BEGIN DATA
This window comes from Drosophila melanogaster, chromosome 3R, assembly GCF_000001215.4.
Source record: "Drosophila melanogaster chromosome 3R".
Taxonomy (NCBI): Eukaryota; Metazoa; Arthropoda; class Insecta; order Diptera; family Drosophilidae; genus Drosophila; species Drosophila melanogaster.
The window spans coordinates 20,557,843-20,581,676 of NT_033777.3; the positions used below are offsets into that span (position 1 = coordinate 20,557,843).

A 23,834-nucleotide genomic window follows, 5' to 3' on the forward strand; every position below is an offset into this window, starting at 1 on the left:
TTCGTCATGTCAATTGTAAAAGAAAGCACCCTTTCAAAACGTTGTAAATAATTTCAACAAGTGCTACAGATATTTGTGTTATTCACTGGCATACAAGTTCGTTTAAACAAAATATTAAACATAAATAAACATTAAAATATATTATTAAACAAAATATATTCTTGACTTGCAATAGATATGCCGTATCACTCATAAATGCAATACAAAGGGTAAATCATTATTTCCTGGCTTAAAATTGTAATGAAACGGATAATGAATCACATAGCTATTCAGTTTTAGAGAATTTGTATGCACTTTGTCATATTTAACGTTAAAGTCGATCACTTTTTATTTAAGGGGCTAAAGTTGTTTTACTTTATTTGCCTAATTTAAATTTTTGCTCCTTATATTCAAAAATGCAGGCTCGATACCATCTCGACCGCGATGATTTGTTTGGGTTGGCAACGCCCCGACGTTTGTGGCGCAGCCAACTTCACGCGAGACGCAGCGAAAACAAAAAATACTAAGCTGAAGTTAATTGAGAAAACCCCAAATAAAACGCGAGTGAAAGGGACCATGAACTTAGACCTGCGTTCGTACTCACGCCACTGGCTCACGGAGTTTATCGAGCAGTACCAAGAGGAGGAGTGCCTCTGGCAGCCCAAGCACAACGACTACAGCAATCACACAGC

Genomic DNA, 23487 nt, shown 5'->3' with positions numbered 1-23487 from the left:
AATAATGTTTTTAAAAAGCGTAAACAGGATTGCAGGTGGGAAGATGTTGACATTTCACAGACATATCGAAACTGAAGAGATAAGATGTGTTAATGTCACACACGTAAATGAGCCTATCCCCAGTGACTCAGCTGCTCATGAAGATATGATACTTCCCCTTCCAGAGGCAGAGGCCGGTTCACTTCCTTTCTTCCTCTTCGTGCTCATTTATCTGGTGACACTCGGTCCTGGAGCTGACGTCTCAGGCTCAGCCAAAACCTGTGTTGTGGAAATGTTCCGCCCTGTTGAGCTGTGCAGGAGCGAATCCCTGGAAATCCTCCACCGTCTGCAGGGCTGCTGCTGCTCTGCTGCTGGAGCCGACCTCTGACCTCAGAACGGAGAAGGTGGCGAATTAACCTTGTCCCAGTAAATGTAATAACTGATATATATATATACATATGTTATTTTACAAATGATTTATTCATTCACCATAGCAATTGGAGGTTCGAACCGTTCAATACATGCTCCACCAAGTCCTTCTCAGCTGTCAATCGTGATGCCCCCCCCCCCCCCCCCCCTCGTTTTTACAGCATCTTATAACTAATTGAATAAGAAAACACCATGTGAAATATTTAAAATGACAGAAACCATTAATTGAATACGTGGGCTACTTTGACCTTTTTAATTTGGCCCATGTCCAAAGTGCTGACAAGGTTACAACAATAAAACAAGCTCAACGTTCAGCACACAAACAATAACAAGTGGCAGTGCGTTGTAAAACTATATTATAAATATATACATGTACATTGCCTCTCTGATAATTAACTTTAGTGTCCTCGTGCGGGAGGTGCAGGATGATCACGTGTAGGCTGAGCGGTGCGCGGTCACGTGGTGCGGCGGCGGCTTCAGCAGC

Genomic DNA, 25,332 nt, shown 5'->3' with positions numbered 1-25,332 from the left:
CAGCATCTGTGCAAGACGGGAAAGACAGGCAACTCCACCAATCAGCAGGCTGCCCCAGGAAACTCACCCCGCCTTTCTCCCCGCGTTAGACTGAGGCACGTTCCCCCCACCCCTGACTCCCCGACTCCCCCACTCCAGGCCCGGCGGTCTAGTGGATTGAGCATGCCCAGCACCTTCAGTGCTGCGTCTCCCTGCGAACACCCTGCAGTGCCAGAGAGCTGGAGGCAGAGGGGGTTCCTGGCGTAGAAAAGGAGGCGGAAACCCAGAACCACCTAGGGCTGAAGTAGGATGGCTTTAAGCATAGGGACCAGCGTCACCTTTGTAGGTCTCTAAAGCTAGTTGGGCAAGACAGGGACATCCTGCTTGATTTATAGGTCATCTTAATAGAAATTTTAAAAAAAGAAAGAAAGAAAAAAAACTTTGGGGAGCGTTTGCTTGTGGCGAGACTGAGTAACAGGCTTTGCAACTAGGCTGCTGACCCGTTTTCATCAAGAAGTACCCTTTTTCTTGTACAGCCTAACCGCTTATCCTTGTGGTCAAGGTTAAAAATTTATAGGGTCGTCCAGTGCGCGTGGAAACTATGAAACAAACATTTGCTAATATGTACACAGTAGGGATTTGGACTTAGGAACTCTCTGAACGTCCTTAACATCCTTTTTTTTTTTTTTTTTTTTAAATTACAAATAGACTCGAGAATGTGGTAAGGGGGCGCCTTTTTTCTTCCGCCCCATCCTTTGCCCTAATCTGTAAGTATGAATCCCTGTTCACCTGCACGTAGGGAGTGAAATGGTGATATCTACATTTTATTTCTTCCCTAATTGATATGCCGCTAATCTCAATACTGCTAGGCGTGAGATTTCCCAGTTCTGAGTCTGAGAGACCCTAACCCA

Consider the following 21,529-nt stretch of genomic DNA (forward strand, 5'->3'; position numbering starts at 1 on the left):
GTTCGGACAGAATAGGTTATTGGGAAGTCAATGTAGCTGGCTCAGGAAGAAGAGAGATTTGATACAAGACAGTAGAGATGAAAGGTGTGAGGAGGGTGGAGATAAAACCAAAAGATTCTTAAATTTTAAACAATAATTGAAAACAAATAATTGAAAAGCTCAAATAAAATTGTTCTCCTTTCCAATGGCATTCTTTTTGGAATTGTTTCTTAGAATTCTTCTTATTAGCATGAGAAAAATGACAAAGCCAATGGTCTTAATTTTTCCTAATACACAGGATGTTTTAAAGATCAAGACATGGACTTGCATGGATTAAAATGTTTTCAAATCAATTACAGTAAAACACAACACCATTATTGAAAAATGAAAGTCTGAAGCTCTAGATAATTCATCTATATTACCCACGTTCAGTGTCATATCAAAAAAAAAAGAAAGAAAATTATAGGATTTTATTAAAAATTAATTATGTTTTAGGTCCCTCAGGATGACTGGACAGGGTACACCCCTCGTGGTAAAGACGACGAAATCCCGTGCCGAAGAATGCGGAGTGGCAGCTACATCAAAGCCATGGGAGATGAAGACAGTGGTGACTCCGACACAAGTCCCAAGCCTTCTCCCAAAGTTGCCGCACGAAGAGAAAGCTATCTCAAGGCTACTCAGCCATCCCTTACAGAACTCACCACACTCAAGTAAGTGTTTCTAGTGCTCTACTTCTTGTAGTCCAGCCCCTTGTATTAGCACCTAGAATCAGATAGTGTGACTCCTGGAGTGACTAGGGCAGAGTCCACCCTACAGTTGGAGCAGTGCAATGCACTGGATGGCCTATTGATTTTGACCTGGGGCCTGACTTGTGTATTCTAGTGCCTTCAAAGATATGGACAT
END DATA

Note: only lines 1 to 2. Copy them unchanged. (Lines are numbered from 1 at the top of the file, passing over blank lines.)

This window comes from Drosophila melanogaster, chromosome 3R, assembly GCF_000001215.4.
Source record: "Drosophila melanogaster chromosome 3R".